Now you can mark the object you are interested in and you will get the following view and on the right-hand side you will see the respective CSS code:
As within Chrome you can see as well a box model:
Why can’t I change all CSS elements from within Xojo Code?
Firstly, Bootstrap is a framework, this means that it is CSS construct which you have to change before your app is running, but those changes will then apply to your whole bootstrap template, means for all pages and dialogs.
Secondly, Xojo is using their own Framework. Let’s try to compare it to vehicles. Xojo is rendering at run time all sorts of controls. Let’s say a WebButton is a car, a WebLabel is a truck, etc.
You can with the style.value attribute inject your own CSS to color your car or you truck, but it would be insane (from a Xojo perspective) that you can change with your code that your truck would become a car and vice-versa. Otherwise we would break their framework. Remember that Xojo has to react to different events, etc. means the Xojo Framework needs to keep control over a whole range of aspects.
This is solved partially through “CSS inheritance”. So when the “opening” or “shown” events are firing, we are just to late to the party for many changes. You can change colors, font sizes, margins, paddings, etc. But you won’t be able to change everything. Unfortunately you have to use trial and error to analyse what is working and what not. But please don’t forget: you might run into a situation where changes in CSS in your browser might very well work, but they won’t change anything when put into your code. The reason is simple: in your browser you have so say a “static status” in your browser (though the app is still running). You are manipulating this static version, not the real beast.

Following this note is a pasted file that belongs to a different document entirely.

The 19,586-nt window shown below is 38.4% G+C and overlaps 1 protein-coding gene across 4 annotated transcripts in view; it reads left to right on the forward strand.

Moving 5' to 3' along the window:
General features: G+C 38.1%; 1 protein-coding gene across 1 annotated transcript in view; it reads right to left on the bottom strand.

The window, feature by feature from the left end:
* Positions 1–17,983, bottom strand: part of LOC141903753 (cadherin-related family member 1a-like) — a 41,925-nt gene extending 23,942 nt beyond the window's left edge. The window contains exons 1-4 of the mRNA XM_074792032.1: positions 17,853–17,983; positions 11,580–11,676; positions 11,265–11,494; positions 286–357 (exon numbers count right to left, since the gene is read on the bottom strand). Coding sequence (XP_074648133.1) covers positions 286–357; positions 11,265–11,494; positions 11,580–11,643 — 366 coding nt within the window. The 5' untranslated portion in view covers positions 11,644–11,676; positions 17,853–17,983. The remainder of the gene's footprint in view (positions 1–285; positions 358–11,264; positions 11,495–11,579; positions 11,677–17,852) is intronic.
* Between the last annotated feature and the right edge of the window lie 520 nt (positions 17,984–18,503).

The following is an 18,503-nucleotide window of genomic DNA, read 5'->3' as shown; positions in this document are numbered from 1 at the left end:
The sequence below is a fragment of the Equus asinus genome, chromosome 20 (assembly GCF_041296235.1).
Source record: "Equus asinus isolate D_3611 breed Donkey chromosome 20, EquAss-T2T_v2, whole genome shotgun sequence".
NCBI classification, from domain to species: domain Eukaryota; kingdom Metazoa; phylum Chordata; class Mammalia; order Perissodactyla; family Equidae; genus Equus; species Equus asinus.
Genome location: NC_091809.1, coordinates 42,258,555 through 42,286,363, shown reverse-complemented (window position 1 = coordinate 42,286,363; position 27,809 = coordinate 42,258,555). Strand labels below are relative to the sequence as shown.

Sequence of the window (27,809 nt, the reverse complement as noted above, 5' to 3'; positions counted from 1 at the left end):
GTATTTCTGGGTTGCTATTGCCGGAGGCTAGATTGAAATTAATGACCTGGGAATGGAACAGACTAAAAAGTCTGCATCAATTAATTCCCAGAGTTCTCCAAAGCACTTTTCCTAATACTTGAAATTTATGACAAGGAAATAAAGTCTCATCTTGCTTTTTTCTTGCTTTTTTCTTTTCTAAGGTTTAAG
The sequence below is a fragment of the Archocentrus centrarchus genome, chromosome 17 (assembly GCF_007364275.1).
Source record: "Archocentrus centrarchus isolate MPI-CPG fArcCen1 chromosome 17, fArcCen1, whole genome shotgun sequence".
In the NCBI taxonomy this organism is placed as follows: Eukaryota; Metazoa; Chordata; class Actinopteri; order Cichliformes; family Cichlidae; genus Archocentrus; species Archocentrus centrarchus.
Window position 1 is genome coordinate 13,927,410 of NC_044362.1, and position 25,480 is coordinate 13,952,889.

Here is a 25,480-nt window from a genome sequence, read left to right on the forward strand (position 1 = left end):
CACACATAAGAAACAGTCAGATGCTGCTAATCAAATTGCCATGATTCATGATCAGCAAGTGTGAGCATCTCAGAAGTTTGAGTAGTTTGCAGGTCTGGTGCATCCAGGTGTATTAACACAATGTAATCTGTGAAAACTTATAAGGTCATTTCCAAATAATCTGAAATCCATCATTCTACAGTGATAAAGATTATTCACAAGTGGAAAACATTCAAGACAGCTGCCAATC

What should I change and what not?
If you are working for a customer who’s corporate design ist somehow “green-ish” then it will be best to adapt your bootstrap theme as such that it will reflect this customer’s design rules. Those changes will obviously be needed “everywhere”. A special font is a good example as well to illustrate this approach. You don’t want to apply this change on each and every control but centrally.
If you are facing a situation where a certain element doesn’t fit exactly to the scenario you want to build, then it is fair enough to customize this control individually. If you are doing these through the standard style options Xojo is offering you are most likely safe that these adaptions will survive in future Xojo release. This said, I still urge you to comment such changes in your code with something you can can later search for, e.g. “// DC!” (for Design Change).
For the time being I suggest to reduce own CSS injections to an absolute minimum. What will work now, might no longer work in future releases. Hence, you should comment such changes very, very precisely. But hey are an excellent approach to fine-tune some difficult design patterns, for instance padding of images, etc.